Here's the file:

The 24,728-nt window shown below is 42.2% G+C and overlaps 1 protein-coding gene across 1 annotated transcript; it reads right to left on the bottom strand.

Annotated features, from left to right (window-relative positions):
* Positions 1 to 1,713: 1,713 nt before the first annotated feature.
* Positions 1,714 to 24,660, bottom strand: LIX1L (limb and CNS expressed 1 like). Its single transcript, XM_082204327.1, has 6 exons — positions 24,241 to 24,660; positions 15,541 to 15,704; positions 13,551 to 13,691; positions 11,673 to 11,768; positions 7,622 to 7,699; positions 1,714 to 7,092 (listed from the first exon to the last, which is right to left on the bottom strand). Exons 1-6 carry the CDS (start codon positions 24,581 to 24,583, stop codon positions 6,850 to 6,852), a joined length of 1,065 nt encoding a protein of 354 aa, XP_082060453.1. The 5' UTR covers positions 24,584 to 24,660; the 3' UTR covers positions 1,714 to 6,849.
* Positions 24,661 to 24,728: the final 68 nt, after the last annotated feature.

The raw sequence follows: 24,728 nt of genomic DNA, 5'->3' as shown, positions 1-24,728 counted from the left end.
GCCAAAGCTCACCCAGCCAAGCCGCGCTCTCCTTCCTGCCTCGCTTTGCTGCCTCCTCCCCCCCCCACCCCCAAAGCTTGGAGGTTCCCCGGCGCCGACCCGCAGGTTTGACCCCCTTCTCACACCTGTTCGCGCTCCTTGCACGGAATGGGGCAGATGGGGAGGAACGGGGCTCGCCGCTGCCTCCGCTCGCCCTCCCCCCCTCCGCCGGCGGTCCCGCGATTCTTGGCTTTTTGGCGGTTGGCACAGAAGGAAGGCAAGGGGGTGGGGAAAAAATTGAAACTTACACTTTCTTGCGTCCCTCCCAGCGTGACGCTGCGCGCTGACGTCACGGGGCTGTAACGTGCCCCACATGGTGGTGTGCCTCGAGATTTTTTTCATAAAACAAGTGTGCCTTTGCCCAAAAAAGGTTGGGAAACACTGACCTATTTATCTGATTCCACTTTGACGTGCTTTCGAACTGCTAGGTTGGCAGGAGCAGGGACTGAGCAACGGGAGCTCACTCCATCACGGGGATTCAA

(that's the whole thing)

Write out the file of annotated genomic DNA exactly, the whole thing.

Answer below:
The 24,728-nt window shown below is 42.2% G+C and overlaps 1 protein-coding gene across 1 annotated transcript; it reads right to left on the bottom strand.

Annotated features, from left to right (window-relative positions):
* Positions 1 to 1,713: 1,713 nt before the first annotated feature.
* Positions 1,714 to 24,660, bottom strand: LIX1L (limb and CNS expressed 1 like). Its single transcript, XM_082204327.1, has 6 exons — positions 24,241 to 24,660; positions 15,541 to 15,704; positions 13,551 to 13,691; positions 11,673 to 11,768; positions 7,622 to 7,699; positions 1,714 to 7,092 (listed from the first exon to the last, which is right to left on the bottom strand). Exons 1-6 carry the CDS (start codon positions 24,581 to 24,583, stop codon positions 6,850 to 6,852), a joined length of 1,065 nt encoding a protein of 354 aa, XP_082060453.1. The 5' UTR covers positions 24,584 to 24,660; the 3' UTR covers positions 1,714 to 6,849.
* Positions 24,661 to 24,728: the final 68 nt, after the last annotated feature.

The raw sequence follows: 24,728 nt of genomic DNA, 5'->3' as shown, positions 1-24,728 counted from the left end.
GCCAAAGCTCACCCAGCCAAGCCGCGCTCTCCTTCCTGCCTCGCTTTGCTGCCTCCTCCCCCCCCCACCCCCAAAGCTTGGAGGTTCCCCGGCGCCGACCCGCAGGTTTGACCCCCTTCTCACACCTGTTCGCGCTCCTTGCACGGAATGGGGCAGATGGGGAGGAACGGGGCTCGCCGCTGCCTCCGCTCGCCCTCCCCCCCTCCGCCGGCGGTCCCGCGATTCTTGGCTTTTTGGCGGTTGGCACAGAAGGAAGGCAAGGGGGTGGGGAAAAAATTGAAACTTACACTTTCTTGCGTCCCTCCCAGCGTGACGCTGCGCGCTGACGTCACGGGGCTGTAACGTGCCCCACATGGTGGTGTGCCTCGAGATTTTTTTCATAAAACAAGTGTGCCTTTGCCCAAAAAAGGTTGGGAAACACTGACCTATTTATCTGATTCCACTTTGACGTGCTTTCGAACTGCTAGGTTGGCAGGAGCAGGGACTGAGCAACGGGAGCTCACTCCATCACGGGGATTCAA